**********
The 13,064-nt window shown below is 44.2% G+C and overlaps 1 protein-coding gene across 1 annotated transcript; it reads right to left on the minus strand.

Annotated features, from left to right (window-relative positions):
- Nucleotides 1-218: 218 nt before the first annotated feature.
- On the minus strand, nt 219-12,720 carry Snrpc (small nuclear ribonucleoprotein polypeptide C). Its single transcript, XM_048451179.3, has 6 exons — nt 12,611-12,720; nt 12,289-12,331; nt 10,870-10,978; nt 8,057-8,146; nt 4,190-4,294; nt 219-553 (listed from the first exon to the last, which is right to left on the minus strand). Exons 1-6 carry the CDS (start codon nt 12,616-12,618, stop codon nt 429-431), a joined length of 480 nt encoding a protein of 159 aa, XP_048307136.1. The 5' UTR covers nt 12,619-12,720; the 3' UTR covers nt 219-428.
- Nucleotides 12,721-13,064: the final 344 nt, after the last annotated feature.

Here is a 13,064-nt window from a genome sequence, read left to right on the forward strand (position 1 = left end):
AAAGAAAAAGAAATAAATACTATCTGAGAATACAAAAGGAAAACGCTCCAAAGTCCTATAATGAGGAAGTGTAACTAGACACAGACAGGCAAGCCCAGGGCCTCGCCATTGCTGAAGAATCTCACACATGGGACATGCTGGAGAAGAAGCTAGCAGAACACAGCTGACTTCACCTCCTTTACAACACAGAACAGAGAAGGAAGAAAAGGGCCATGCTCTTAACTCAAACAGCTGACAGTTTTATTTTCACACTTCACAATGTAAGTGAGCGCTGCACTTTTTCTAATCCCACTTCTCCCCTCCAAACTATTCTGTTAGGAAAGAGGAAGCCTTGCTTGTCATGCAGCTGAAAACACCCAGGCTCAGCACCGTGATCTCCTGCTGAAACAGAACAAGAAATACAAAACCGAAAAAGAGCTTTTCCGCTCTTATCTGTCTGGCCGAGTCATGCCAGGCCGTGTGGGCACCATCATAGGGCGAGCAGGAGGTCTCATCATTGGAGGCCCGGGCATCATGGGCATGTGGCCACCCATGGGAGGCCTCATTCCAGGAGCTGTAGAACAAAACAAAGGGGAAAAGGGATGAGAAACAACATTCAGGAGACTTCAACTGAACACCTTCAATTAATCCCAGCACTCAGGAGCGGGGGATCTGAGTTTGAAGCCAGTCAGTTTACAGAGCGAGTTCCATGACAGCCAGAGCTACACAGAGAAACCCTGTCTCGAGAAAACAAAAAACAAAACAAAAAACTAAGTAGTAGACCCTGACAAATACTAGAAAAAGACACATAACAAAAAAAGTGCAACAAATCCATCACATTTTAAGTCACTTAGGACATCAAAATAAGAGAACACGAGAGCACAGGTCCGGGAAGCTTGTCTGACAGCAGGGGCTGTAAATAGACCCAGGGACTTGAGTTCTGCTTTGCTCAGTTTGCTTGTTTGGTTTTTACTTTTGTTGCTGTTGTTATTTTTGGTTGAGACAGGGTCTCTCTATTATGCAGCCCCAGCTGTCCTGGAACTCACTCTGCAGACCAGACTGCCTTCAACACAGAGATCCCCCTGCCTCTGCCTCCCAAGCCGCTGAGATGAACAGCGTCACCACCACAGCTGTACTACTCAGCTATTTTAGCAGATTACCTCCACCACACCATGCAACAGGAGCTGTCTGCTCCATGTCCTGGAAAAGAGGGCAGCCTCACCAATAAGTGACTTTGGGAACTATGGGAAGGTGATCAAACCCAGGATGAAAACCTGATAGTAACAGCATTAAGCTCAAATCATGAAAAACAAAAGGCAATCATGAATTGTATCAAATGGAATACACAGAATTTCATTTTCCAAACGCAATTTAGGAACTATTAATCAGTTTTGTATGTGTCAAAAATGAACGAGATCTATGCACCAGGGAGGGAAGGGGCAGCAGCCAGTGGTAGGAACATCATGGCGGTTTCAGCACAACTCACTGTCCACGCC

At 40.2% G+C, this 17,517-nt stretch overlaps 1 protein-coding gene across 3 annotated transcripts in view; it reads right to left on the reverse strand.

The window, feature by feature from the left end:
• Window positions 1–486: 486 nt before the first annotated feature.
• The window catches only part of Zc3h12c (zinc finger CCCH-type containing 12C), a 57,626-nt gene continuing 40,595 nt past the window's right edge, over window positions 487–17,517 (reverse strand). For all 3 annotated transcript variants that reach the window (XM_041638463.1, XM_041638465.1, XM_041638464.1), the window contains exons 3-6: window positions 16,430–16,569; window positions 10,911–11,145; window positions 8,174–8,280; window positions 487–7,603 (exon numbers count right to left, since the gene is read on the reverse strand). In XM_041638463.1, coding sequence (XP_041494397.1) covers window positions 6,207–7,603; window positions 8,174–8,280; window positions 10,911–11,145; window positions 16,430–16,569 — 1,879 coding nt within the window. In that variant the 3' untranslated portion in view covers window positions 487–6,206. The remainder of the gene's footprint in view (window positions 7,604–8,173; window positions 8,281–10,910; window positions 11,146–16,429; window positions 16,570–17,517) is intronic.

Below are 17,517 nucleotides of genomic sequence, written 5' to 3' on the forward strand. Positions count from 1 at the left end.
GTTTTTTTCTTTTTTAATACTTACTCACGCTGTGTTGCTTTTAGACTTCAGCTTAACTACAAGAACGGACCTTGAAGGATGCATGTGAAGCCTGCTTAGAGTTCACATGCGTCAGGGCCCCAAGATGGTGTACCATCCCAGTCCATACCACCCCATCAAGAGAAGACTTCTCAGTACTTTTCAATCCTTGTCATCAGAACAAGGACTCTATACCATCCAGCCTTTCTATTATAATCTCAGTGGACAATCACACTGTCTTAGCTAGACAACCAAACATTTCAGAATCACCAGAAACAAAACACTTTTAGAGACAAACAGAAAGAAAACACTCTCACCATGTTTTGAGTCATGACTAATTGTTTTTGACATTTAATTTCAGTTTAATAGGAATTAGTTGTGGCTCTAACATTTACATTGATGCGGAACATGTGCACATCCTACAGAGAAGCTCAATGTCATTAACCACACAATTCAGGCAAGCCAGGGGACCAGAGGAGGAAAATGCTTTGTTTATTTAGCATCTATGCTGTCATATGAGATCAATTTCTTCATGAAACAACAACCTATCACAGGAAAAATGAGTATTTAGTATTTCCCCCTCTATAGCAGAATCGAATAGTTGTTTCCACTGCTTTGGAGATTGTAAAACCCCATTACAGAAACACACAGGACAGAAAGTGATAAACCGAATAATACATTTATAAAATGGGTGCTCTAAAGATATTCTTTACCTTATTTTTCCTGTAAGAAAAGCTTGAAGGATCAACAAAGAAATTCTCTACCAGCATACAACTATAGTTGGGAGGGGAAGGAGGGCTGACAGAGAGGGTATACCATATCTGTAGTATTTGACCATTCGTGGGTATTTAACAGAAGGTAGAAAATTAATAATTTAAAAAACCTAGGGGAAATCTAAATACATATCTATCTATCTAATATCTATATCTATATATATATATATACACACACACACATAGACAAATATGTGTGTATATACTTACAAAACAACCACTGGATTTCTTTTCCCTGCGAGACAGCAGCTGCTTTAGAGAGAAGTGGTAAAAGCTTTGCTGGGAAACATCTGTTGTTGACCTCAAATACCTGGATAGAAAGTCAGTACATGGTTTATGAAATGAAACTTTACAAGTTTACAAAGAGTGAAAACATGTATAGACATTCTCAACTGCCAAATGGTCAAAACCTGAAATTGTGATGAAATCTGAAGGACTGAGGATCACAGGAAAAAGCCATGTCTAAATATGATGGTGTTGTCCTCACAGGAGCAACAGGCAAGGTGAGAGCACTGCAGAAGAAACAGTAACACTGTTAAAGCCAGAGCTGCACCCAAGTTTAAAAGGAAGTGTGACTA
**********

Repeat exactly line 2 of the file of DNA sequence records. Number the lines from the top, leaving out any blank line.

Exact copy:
Annotated features, from left to right (window-relative positions):